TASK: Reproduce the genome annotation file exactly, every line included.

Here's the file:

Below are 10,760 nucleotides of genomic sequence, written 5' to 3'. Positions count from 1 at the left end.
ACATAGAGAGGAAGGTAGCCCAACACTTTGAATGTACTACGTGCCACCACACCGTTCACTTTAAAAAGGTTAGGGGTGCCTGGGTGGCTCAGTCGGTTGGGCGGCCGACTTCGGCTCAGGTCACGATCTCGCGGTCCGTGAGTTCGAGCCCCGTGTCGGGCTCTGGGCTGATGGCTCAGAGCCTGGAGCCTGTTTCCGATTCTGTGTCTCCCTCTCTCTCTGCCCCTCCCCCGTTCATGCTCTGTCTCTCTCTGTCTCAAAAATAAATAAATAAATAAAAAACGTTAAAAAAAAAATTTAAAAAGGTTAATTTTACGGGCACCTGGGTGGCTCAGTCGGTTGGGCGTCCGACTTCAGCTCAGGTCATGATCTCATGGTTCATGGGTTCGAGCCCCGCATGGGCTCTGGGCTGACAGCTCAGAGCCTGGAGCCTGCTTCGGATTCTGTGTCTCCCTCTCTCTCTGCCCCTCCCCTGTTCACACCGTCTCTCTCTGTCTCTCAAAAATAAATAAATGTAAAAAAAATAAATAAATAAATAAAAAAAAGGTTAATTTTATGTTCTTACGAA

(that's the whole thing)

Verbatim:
Below are 10,760 nucleotides of genomic sequence, written 5' to 3'. Positions count from 1 at the left end.
ACATAGAGAGGAAGGTAGCCCAACACTTTGAATGTACTACGTGCCACCACACCGTTCACTTTAAAAAGGTTAGGGGTGCCTGGGTGGCTCAGTCGGTTGGGCGGCCGACTTCGGCTCAGGTCACGATCTCGCGGTCCGTGAGTTCGAGCCCCGTGTCGGGCTCTGGGCTGATGGCTCAGAGCCTGGAGCCTGTTTCCGATTCTGTGTCTCCCTCTCTCTCTGCCCCTCCCCCGTTCATGCTCTGTCTCTCTCTGTCTCAAAAATAAATAAATAAATAAAAAACGTTAAAAAAAAAATTTAAAAAGGTTAATTTTACGGGCACCTGGGTGGCTCAGTCGGTTGGGCGTCCGACTTCAGCTCAGGTCATGATCTCATGGTTCATGGGTTCGAGCCCCGCATGGGCTCTGGGCTGACAGCTCAGAGCCTGGAGCCTGCTTCGGATTCTGTGTCTCCCTCTCTCTCTGCCCCTCCCCTGTTCACACCGTCTCTCTCTGTCTCTCAAAAATAAATAAATGTAAAAAAAATAAATAAATAAATAAAAAAAAGGTTAATTTTATGTTCTTACGAA